Erik Parker 'Other Side of Morning and Bermuda' (Gstaad)

Erik Parker 'Other Side of Morning and Bermuda' (Gstaad)

Gstaad, Switzerland Tuesday, December 27, 2011Tuesday, January 31, 2012

Gstaad, Switzerland
Tuesday, December 27, 2011Tuesday, January 31, 2012

Erik Parker, Other Side of Morning and Bermuda

Patricia Low Contemporary, Gstaad
Exhibition dates: 27.12.2011 – 31.01.2012;
Opening: 26.12.2011, from 6 to 8 pm

Patricia Low Contemporary is pleased to announce Other Side of Morning and Bermuda, a solo exhibition by American artist Erik Parker.

Over the past decade, Erik Parker has forged a reputation as one of the most radical painters of his generation. His works – which veer from graffiti-inspired text compositions, garishly trippy portraiture, lurid ultra-pop still-lifes, to obsessively illustrated graphic fields – aren’t united by genre or style, but rather cohesively reflect Parker’s distinctively idiosyncratic sensibility. Influenced as much by outsider art and sub-cultural memes as by pop, surrealism, and early 20th c. abstraction, Parker describes his approach as “blue collar formalism”: his canvases epitomise a punk-ethos redress of art history, thoroughly infused with urban grit.

Featuring new works from his still-life and jungle series, Other Side Of Morning and Bermuda takes its cues from Parker’s childhood fascination with the Bermuda Triangle; a real life nether-zone of the bizarre and inexplicable. The canvases, each a chaotically balanced myriad of toxic-hued exotica, unsettle with the sense of skewed familiarity. With their homage references to Rousseau, Picasso, or Lichtenstein, the hallucinogenic landscapes and vases of radioactive flora brazenly stake claim on hallowed territory: the archetypal subjects reworked, reinvented, and authoritatively re-owned through Parker’s exhaustive process of drawing before they’re improvised afresh on canvas.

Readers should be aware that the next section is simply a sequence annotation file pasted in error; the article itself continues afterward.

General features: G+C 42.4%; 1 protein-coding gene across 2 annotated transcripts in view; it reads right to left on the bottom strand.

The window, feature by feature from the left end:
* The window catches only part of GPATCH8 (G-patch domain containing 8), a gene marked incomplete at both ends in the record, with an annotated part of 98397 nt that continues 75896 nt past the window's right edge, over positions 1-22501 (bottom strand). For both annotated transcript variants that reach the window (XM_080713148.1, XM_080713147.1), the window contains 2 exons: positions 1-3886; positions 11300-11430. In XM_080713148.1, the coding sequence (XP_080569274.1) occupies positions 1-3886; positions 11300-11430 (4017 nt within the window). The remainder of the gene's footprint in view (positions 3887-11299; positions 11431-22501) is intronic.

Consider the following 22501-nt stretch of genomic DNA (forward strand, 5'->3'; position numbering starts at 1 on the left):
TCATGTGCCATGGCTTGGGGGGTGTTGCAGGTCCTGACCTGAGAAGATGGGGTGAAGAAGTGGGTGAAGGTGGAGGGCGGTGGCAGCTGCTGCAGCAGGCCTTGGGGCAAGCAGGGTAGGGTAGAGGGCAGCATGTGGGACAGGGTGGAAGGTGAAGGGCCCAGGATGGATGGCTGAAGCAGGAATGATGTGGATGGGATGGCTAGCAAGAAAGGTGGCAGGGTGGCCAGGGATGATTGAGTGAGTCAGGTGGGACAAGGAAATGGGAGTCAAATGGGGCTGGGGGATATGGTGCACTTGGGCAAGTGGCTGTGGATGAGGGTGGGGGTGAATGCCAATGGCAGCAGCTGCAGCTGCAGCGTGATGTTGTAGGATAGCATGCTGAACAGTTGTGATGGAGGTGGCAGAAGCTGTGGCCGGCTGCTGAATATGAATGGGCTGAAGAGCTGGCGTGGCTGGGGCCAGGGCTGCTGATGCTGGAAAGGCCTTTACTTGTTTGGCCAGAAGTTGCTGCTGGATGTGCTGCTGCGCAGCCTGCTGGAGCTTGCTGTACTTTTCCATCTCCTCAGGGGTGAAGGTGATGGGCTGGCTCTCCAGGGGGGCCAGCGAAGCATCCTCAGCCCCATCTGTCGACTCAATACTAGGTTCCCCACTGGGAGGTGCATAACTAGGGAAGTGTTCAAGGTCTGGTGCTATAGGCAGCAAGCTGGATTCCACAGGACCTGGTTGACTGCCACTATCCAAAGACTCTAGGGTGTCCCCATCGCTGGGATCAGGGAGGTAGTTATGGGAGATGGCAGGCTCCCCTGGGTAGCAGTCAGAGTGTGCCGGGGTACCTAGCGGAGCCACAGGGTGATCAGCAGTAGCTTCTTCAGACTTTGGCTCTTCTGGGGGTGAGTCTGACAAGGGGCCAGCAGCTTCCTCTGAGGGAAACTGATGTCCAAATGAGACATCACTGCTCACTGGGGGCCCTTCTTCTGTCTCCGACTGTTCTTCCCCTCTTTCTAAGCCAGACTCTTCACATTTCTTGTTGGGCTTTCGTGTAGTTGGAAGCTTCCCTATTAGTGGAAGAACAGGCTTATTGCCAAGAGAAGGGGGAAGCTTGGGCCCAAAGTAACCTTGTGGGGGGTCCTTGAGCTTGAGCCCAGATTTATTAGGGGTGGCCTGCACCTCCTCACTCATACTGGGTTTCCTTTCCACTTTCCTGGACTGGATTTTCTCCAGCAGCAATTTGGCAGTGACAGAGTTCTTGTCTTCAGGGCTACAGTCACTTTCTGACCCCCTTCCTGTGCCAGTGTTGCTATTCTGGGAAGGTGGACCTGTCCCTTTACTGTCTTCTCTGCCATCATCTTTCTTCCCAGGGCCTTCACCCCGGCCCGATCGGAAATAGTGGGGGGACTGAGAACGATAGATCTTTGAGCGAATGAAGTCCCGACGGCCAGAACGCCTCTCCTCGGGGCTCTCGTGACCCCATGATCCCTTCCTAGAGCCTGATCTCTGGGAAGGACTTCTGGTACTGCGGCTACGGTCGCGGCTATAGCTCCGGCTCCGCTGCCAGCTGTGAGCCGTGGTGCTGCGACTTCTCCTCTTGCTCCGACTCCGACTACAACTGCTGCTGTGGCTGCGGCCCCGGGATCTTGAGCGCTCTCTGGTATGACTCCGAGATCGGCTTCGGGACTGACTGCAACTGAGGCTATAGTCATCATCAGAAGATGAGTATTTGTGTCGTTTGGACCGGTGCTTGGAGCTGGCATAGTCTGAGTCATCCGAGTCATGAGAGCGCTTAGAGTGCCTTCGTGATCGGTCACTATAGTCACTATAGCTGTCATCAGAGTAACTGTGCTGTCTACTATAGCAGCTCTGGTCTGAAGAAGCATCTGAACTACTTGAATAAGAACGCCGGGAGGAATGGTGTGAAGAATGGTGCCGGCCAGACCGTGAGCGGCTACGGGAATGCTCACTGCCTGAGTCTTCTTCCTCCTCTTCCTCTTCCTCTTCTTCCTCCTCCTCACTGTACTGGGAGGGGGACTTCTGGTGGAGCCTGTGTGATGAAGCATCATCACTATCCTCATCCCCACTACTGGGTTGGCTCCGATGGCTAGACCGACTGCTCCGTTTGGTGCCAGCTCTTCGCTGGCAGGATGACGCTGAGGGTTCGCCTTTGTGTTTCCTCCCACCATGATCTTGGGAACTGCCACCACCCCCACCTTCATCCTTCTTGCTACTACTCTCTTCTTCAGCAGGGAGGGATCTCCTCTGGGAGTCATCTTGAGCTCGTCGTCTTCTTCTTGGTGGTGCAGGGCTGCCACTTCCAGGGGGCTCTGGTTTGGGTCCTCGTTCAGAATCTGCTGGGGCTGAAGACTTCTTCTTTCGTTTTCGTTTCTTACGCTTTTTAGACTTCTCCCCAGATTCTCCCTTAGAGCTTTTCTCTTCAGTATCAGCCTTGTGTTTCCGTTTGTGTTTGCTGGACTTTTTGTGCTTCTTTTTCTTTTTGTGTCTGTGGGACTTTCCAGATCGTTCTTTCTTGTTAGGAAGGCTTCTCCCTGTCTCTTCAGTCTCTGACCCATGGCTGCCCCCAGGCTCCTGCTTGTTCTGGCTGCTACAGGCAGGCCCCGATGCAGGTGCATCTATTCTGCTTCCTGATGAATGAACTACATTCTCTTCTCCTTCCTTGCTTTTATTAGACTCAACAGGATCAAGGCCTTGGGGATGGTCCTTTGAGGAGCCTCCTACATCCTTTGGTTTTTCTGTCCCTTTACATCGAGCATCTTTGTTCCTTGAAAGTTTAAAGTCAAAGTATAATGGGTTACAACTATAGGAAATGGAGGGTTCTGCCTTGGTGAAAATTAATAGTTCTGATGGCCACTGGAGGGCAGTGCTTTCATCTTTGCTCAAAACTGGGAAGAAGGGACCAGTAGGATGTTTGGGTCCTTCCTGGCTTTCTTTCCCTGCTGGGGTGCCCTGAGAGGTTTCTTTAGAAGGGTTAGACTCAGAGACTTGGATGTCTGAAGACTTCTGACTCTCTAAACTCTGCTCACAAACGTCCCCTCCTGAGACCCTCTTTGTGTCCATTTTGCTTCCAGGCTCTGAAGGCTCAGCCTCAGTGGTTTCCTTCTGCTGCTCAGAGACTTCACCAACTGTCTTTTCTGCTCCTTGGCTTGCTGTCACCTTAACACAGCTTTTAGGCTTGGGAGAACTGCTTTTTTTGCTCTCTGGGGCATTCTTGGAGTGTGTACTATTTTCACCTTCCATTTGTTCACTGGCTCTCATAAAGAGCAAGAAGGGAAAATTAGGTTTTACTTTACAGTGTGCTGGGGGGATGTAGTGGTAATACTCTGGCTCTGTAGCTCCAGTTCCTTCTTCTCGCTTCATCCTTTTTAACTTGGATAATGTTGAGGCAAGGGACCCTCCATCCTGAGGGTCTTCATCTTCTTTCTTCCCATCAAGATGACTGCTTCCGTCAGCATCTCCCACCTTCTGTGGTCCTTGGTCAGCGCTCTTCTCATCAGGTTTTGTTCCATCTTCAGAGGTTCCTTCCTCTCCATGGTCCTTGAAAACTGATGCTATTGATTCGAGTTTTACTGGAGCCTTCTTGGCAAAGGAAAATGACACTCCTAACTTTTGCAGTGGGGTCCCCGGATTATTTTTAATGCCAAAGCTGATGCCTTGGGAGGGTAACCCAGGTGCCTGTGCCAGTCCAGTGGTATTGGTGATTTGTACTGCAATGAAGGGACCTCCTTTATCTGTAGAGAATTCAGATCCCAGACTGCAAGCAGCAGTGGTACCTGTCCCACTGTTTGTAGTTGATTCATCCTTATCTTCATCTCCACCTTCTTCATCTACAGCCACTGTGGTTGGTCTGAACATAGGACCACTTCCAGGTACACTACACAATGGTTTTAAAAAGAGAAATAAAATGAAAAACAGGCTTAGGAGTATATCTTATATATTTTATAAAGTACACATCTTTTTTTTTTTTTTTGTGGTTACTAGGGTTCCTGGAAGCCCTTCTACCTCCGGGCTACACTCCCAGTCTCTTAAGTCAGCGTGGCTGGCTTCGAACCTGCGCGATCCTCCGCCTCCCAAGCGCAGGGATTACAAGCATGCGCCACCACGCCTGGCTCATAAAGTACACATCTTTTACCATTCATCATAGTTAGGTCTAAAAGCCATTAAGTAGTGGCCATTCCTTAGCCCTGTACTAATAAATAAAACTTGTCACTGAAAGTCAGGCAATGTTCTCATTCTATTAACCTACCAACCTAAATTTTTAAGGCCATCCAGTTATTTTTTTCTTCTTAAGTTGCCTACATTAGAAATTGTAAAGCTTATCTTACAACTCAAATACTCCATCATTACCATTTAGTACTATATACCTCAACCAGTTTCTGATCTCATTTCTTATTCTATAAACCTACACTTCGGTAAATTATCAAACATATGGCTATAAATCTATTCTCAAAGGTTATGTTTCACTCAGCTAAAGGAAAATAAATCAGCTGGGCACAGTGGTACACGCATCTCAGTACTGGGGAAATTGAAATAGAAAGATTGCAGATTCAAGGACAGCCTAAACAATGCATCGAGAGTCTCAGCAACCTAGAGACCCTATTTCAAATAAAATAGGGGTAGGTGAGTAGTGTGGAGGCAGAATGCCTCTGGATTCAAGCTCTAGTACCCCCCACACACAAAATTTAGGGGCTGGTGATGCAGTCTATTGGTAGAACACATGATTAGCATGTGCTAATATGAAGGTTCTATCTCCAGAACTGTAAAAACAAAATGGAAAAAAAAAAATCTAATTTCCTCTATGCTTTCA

At the heart of Parker’s paintings is a drive towards innate semiotic instinct: the font fetishism of graffiti, the compositional rhythms of Matisse, or the op psychedelia of head shop posters all provide a model of ‘typography’ – a primal impetus of mark-making, gesture, and form as intuitive universal referents. Works such as Bermuda, a swarthy tropical night scene framed by a mass of lusciously venomous vines, can be conceived less as painted than written: each detail of its mandala-like patterning is individually rendered with calligraphic flourish, a unique script within the whole of an epic.
With his high-velocity palette, acid trip perspective, and flat screen graphics, Parker’s is an extreme take on painting, deceptively proffering pure visual aggression and sublimating beauty through the most contemplative and considered means: an intensive, wholistic, and extraordinarily ambitious devotion to visual craftsmanship and its possibilities of excess.

Erik Parker lives and works in New York City, NY. Recent solo exhibitions include Other Side of Morning and Bermuda at Patricia Low Contemporary, Gstaad, Switzerland, 2011; Focus: Erik Parker at Modern Art Museum, Forth Worth, TX, 2010; Crisis Creation at Paul Kasmin Gallery, New York, NY, 2009. Recent group exhibitions include Psychedelic: Optical and Visionary Art since the 1960s, San Antonio Museum of Art, San Antonio, TX, 2010; The Earth is Blue like an Orange. Recent acquisitions of the Montreal Museum of Fine Art, Montreal Museum of Fine Art, Montreal, Canada, 2010; The Sorcerer's Apprentice; Late Picasso and Contemporary Painters, curated by Max Henry, Galleri Faurschou, Copenhagen, Denmark, 2007